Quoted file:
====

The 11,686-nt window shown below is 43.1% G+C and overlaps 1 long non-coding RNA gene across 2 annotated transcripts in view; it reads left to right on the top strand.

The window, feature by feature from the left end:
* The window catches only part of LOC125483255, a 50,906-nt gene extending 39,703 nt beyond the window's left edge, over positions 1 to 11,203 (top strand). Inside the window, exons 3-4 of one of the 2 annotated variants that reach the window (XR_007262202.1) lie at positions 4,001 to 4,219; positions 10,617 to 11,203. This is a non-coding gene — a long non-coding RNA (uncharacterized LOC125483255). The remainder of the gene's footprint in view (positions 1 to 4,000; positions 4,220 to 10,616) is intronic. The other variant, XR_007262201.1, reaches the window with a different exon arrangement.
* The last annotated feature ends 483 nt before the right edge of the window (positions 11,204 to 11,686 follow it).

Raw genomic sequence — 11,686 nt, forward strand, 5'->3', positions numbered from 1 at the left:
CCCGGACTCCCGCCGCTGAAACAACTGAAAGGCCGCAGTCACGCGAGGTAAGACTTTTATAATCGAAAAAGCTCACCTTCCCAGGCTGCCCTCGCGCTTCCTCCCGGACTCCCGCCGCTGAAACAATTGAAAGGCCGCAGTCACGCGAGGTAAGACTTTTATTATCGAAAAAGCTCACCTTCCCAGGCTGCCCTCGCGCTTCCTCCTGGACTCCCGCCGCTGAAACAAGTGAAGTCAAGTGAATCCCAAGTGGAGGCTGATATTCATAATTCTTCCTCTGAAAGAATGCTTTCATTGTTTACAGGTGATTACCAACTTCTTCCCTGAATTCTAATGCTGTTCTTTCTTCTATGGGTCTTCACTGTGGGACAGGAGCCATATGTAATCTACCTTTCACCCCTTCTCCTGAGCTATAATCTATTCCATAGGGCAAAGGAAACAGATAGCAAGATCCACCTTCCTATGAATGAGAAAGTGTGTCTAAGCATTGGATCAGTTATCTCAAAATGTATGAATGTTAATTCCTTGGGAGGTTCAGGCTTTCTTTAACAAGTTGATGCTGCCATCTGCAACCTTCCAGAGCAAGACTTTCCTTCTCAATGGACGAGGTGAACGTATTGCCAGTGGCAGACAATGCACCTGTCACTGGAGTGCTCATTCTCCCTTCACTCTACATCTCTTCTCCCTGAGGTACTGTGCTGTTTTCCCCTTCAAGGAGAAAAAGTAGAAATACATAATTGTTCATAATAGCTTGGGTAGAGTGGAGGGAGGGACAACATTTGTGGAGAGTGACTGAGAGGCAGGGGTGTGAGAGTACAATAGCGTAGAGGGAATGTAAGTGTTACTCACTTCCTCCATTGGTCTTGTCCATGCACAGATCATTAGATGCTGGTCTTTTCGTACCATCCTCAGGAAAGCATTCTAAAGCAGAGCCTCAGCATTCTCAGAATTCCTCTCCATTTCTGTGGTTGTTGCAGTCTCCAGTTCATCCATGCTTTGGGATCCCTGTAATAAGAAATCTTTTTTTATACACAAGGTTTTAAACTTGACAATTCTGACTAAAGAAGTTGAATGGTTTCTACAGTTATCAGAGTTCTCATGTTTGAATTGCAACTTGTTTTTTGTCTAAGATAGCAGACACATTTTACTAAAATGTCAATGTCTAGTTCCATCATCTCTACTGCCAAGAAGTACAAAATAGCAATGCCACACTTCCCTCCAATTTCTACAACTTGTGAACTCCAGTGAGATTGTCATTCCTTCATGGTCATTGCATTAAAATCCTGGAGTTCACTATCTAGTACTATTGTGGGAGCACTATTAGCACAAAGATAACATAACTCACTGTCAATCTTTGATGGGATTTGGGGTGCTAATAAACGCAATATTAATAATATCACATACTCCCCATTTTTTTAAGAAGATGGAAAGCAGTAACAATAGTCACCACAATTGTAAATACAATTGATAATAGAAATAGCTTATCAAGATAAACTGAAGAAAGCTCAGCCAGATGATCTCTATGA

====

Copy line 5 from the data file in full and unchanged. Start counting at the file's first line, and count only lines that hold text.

Raw genomic sequence — 11,686 nt, forward strand, 5'->3', positions numbered from 1 at the left: